Wildlife preservation is increasingly being taken into consideration in the property sector, which is seeking to find more ways to add value to assets.
The main environmental issues being addressed in the property sector today revolve around energy and carbon. Initiatives taken by players in the sector to reduce emissions from the built environment are aimed not just at complying with the orders in the so-called “tertiary decree”, issued in line with the Grenelle II and ELAN laws (1), but also at adding value to assets.
There are a whole host of sustainable performance certifications in the property sector today, including HQE, BREEAM and WELL. But the price of success is that the standards no longer have the same power of differentiation for the market.
Biodiversity and certification
Other standards and labels have recently been introduced, which validate the compliance of commercial buildings with biodiversity conservation requirements. These include Effinature, a label delivered by the Irice group, and BiodiverCity, issued by the International Biodiversity & Property Council, which brings together urban, property and environmental stakeholders.
“We support our clients with biodiversity conservation at the design, construction and operation stages”
While there are very few regulatory constraints relating to biodiversity in property at present, an increasing number of players in the sector are hiring ecologists – engineers specialised in identifying, forecasting and analysing the impact of human activity on the environment and biodiversity.
“We support our clients with biodiversity conservation at the design, construction and operation stages,” explains Chloé Chary, ecologist at Greenaffair, an engineering consultancy that has been working in the environmental field for 20 years and a pioneer in environmental certification in France.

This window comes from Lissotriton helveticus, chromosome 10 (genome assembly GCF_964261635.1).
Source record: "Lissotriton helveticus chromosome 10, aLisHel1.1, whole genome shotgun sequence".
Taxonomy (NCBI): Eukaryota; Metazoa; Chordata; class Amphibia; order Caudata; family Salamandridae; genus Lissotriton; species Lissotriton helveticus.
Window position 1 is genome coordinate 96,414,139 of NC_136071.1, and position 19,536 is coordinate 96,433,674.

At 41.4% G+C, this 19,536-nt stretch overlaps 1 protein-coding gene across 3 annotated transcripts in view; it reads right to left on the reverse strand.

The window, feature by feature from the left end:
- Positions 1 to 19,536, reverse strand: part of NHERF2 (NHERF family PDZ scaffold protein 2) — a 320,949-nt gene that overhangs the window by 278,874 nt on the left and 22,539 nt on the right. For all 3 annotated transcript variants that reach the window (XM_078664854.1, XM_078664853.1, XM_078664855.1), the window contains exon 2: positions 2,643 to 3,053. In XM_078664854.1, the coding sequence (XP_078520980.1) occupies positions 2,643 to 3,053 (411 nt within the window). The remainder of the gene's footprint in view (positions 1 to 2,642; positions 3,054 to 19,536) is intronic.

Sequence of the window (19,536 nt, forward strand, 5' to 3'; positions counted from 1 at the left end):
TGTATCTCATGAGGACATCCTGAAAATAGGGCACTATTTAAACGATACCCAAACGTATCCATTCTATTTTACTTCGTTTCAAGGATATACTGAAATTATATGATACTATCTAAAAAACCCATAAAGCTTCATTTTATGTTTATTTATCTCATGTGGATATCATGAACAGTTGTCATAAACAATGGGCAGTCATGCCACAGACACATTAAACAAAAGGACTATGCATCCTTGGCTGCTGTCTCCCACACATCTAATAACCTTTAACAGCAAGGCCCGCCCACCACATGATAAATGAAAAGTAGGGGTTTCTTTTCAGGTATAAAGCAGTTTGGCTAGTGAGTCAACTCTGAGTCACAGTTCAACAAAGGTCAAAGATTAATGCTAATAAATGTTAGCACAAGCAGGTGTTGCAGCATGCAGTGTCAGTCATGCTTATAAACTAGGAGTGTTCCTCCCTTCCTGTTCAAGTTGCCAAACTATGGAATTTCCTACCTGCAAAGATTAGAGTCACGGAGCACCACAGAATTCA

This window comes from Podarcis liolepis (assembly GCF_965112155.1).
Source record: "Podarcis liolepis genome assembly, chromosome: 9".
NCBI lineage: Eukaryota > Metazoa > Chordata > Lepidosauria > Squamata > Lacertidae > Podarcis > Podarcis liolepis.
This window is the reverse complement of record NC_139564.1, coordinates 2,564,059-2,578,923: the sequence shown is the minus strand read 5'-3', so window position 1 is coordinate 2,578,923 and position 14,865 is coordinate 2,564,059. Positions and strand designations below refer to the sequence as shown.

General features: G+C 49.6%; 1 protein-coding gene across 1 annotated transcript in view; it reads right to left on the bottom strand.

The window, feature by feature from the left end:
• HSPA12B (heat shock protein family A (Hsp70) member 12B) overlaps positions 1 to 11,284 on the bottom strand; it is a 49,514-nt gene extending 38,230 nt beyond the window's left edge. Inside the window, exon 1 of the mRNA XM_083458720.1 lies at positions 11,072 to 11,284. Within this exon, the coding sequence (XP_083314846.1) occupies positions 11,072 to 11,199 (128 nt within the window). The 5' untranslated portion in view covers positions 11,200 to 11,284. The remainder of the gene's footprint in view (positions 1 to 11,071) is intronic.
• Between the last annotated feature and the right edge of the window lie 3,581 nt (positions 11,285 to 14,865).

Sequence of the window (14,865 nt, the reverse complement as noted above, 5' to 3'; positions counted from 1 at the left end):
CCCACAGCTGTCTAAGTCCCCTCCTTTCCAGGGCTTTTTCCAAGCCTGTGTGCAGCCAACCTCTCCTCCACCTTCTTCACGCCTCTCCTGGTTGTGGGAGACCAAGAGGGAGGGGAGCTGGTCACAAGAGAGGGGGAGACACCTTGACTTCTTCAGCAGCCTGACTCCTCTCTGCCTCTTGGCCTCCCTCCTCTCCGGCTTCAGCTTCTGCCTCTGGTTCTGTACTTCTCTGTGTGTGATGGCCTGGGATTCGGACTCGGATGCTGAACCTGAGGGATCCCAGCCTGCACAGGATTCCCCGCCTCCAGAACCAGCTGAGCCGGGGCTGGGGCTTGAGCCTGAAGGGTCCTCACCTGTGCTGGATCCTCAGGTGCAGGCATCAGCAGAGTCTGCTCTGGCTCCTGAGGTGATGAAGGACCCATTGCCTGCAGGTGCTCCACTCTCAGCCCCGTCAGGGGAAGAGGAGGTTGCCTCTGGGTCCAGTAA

Green passages, dark corridors and wall biotopes
Biodiversity concerns are primarily being met in the commercial property sector, whether in construction or refurbishment, through greening initiatives. These might involve installing green areas outside buildings, where plant species can grow freely and which naturally attract a whole range of insects and birds. Or creating ecological corridors, in other words green passages between two biodiversity reserves. At night, these paths can turn into dark corridors, free from artificial light, in order to protect bats, a protected species.
Another solution is to “green” terraces, rooftops and walls.
The idea is to open buildings up to the external environment, creating areas dedicated to wildlife such as bee hives, bird boxes and welcoming habitats for insects.
“We recommend reclaiming certain types of timber from worksites, trunks from felled trees or pallets, to turn them into drilled logs, bundles of sticks or bug hotels,” adds Chloé Chary.
This input from ecologists improves resilience in buildings as climate change becomes more of an issue, but it also enhances the sustainability of assets by addressing the increased role that wildlife preservation is playing in decision-making in the urban property sector.
1 The Grenelle II law is an environmental law and ELAN is a law to reform housing, planning and digital technology.